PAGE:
Wednesday, July 13, 2011

We Let What Arises, Arise.

Every time I get to about the 45-minute point in my 1 1/2-hour yoga class, I start to get cranky. I want to go home. I'm tired. I want to eat something, or crash on my couch and watch whatever movie I have waiting for me. I can think of all these chores and tasks I want/need to do. My mind starts to wander. My yoga teacher always talks about "letting what arises arise." At this point in yoga, I could get up and walk out. Nobody's stopping me. Or I could slack off and just not do the harder poses. That's what the class is like. You do what you want to do and no more. I could let my mind wander and just not focus on what she's saying. But what's interesting is, if I relax and just let it happen, the discomfort at being in the middle of yoga class isn't quite as bothersome as it might have been if I had tightened up about it and let the cranky, tired story take over.

When I start to watch the clock in yoga class, I play with it. Sometimes I want to sneak a peak, during downward dog, at the clock, and sometimes I don't let myself. How does that feel? Then, sometimes, I do let myself. How does that feel? It's a good lesson in letting it all arise, no matter what, and in not judging it. Sometimes, I'm shocked at how slowly time moves. Then, when I get into a sequence, I peek at the clock and 15 minutes has gone by. Poof. And what's different each time? Not much, just what I'm choosing to focus on.

I stopped doing yoga for about six months, because each day that I had a class, I'd spend the entire day feeling bad about it, making excuses not to go, feeling tired and out of sorts. I finally decided that if it was that painful, there was no reason to do it. But since I've come back from New Orleans, my life has changed to the extent that I can, for some reason, let things just be. I can notice the discomfort at the prospect of doing weird poses in a hot room for 1 1/2 hours, and not feel strongly one way or the other. I can decide to go or not go, and not make up a story about it. Or I can come home and goof around on the internet and not feel guilty. I can go on dates and not feel nervous, and not feel upset if things don't seem to go well. I can get an e-mail from my ex- and feel vaguely amused but not caught up in the old drama. Or I can start to get caught up in the old drama and watch myself not get truly hooked by it. I can have plans for Saturday or not. I can not sleep well on a particular night and not be upset by that fact the next day. I can just let what arises, arise.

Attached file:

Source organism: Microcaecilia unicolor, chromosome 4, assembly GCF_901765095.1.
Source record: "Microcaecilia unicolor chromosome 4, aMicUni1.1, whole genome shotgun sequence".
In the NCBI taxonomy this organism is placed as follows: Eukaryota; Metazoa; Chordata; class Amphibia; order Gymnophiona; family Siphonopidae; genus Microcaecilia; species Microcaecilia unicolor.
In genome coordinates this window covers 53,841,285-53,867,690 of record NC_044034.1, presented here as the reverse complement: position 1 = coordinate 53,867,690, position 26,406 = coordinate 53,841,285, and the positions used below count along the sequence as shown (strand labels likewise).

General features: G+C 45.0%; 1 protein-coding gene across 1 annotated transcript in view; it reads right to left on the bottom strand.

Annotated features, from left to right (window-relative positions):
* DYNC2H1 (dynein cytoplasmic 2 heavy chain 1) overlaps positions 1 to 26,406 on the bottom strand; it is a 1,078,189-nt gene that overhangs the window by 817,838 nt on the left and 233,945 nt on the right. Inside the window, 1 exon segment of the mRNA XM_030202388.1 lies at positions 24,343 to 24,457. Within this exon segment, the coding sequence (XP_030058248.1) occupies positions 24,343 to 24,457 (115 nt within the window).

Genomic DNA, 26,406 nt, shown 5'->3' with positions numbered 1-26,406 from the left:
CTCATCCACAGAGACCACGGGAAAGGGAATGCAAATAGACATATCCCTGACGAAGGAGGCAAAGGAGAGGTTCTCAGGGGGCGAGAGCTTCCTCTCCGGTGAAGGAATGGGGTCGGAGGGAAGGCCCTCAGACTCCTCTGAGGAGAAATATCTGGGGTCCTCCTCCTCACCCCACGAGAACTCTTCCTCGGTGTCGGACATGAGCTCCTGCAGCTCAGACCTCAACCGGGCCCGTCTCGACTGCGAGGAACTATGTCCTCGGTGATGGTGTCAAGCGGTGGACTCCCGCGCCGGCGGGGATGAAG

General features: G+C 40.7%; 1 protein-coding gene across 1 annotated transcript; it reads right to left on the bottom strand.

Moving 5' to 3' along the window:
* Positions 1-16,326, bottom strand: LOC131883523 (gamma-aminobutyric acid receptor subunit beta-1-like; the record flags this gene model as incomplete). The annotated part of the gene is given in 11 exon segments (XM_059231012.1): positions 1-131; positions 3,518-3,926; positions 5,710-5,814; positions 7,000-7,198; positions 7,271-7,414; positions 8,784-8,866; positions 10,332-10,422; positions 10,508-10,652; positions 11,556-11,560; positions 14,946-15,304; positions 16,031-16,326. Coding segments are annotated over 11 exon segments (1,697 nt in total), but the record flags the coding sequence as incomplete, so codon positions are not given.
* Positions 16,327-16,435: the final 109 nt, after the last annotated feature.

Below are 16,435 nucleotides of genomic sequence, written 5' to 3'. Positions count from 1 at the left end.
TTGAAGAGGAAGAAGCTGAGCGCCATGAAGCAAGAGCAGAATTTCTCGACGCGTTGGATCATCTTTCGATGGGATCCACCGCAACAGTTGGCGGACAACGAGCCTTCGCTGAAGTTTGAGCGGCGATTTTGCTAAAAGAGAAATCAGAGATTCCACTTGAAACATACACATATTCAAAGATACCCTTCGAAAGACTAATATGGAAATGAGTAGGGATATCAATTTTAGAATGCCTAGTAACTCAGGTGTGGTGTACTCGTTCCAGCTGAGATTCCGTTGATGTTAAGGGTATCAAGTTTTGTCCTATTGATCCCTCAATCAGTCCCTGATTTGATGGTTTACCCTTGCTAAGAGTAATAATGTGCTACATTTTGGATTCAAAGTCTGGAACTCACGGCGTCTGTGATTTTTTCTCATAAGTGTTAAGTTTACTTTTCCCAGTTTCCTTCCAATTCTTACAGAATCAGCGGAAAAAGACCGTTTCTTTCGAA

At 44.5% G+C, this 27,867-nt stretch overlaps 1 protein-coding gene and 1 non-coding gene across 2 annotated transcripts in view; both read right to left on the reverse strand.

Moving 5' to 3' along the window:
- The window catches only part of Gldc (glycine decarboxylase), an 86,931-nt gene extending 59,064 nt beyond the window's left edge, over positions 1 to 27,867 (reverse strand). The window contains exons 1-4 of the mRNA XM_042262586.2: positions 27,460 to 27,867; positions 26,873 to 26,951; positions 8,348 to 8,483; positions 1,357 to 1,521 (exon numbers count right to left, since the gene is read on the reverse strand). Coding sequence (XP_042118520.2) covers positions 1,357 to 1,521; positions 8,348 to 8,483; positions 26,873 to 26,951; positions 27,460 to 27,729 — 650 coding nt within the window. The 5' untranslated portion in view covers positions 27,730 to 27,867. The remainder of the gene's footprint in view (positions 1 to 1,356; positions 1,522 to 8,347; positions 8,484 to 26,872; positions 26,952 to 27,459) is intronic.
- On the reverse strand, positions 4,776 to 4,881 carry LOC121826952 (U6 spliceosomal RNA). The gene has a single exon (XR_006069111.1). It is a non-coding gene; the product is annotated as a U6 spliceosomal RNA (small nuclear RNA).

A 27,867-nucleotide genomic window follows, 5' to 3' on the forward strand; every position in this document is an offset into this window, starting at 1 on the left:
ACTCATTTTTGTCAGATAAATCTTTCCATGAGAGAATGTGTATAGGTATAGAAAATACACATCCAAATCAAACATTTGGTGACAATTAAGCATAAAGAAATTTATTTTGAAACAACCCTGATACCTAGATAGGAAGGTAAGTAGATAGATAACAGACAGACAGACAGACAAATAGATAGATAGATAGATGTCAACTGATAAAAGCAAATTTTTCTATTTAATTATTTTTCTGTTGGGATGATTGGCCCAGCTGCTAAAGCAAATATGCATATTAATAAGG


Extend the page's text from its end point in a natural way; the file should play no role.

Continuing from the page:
How odd. 

When we let things just come up and be, they don't have power over us. In yoga class, when I wish the class was over, I can just experience the feeling of wanting the class to be over. I don't have to have a story about why the class is so long or how I'm too weak to do a 1 1/2 hour class, or how the woman next to me is better than I am and she doesn't seem to be tired. It's the same with everything else. Play with it. When you're hungry, can you just be hungry? When you're sad, can you just be sad? When you're confused, can you just be confused? How long can you let it just be? Then when you start to make up a story, can you just watch that process without jumping into it, wholeheartedly? "Oh, there's that story again." Can you let what arises, arise? 

Here's a concept: What if everything is perfect the way it is? This can be an easy or impossible concept to grasp, depending on what your circumstances are. But no matter how difficult things are, is it possible to relax around it and, even if just for .3 seconds, let it be what it is? I don't want to be on this mat, hot and sweaty. Oh well. I don't want it to be this cold outside. Oh well. I don't want what happened in my last relationship to have happened. Oh well. Maybe you don't want to be unemployed, to hate your boss, to be in the situation in your relationship that you're in, to be sick, for your mother to have just passed away. But can you let what arises, arise? And if you can't, can you let that arise and be OK? 

Yoga teaches us many things: to pay attention to how we hold our bodies, to breathe, to stay committed to something that's often hard, to be patient, to be self-compassionate, to not judge ourselves or others. One thing it teaches is that discomfort is not inherently negative. It just is. It can be borne. Also: usually, discomfort means that we're not allowing ourselves to relax into an experience, and sometimes that we're literally not breathing. When I practice not giving up at the 45-minute point in yoga class, I also practice not giving up, lashing out, tensing up, or getting swept up in story outside of yoga class. Emotional pain, like yoga class, will end. And, like yoga class, it makes us stronger and can make us more flexible if we can choose not to harden against it, not to stiffen, not to get up and walk out. And, as my yoga teacher says in the middle of difficult poses: "Remember to breathe! Breathing is good!"

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